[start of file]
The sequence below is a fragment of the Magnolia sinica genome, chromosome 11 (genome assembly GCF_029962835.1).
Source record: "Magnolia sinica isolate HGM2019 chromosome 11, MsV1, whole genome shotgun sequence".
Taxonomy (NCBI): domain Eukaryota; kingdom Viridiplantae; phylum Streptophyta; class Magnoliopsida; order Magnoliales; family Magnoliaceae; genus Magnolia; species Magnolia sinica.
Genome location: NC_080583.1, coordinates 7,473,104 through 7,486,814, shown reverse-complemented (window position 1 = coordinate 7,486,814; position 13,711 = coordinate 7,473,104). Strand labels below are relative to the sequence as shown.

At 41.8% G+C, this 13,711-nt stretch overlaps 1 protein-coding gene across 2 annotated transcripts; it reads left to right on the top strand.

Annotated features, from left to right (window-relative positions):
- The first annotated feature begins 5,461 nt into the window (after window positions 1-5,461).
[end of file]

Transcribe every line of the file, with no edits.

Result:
The sequence below is a fragment of the Magnolia sinica genome, chromosome 11 (genome assembly GCF_029962835.1).
Source record: "Magnolia sinica isolate HGM2019 chromosome 11, MsV1, whole genome shotgun sequence".
Taxonomy (NCBI): domain Eukaryota; kingdom Viridiplantae; phylum Streptophyta; class Magnoliopsida; order Magnoliales; family Magnoliaceae; genus Magnolia; species Magnolia sinica.
Genome location: NC_080583.1, coordinates 7,473,104 through 7,486,814, shown reverse-complemented (window position 1 = coordinate 7,486,814; position 13,711 = coordinate 7,473,104). Strand labels below are relative to the sequence as shown.

At 41.8% G+C, this 13,711-nt stretch overlaps 1 protein-coding gene across 2 annotated transcripts; it reads left to right on the top strand.

Annotated features, from left to right (window-relative positions):
- The first annotated feature begins 5,461 nt into the window (after window positions 1-5,461).